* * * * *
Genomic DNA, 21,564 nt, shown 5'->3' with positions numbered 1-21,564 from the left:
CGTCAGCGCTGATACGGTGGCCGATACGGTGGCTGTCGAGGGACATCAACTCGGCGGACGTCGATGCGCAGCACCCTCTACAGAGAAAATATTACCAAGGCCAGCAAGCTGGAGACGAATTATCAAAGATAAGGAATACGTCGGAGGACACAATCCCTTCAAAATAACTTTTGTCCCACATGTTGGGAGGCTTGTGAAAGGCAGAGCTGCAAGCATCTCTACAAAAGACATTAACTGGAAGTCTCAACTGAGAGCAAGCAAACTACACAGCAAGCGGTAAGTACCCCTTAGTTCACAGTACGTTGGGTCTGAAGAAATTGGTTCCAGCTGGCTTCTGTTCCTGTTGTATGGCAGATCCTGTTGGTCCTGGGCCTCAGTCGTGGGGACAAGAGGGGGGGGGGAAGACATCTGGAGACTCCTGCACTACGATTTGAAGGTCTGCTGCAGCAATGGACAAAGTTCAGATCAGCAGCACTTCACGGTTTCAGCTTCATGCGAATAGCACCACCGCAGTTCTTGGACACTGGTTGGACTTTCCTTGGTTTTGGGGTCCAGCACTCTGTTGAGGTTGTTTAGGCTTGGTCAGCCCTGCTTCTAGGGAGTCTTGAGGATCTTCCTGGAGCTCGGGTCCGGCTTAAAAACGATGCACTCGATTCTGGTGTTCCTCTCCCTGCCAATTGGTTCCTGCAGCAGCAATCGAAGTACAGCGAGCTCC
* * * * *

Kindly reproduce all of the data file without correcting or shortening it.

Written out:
Genomic DNA, 21,564 nt, shown 5'->3' with positions numbered 1-21,564 from the left:
CGTCAGCGCTGATACGGTGGCCGATACGGTGGCTGTCGAGGGACATCAACTCGGCGGACGTCGATGCGCAGCACCCTCTACAGAGAAAATATTACCAAGGCCAGCAAGCTGGAGACGAATTATCAAAGATAAGGAATACGTCGGAGGACACAATCCCTTCAAAATAACTTTTGTCCCACATGTTGGGAGGCTTGTGAAAGGCAGAGCTGCAAGCATCTCTACAAAAGACATTAACTGGAAGTCTCAACTGAGAGCAAGCAAACTACACAGCAAGCGGTAAGTACCCCTTAGTTCACAGTACGTTGGGTCTGAAGAAATTGGTTCCAGCTGGCTTCTGTTCCTGTTGTATGGCAGATCCTGTTGGTCCTGGGCCTCAGTCGTGGGGACAAGAGGGGGGGGGGAAGACATCTGGAGACTCCTGCACTACGATTTGAAGGTCTGCTGCAGCAATGGACAAAGTTCAGATCAGCAGCACTTCACGGTTTCAGCTTCATGCGAATAGCACCACCGCAGTTCTTGGACACTGGTTGGACTTTCCTTGGTTTTGGGGTCCAGCACTCTGTTGAGGTTGTTTAGGCTTGGTCAGCCCTGCTTCTAGGGAGTCTTGAGGATCTTCCTGGAGCTCGGGTCCGGCTTAAAAACGATGCACTCGATTCTGGTGTTCCTCTCCCTGCCAATTGGTTCCTGCAGCAGCAATCGAAGTACAGCGAGCTCC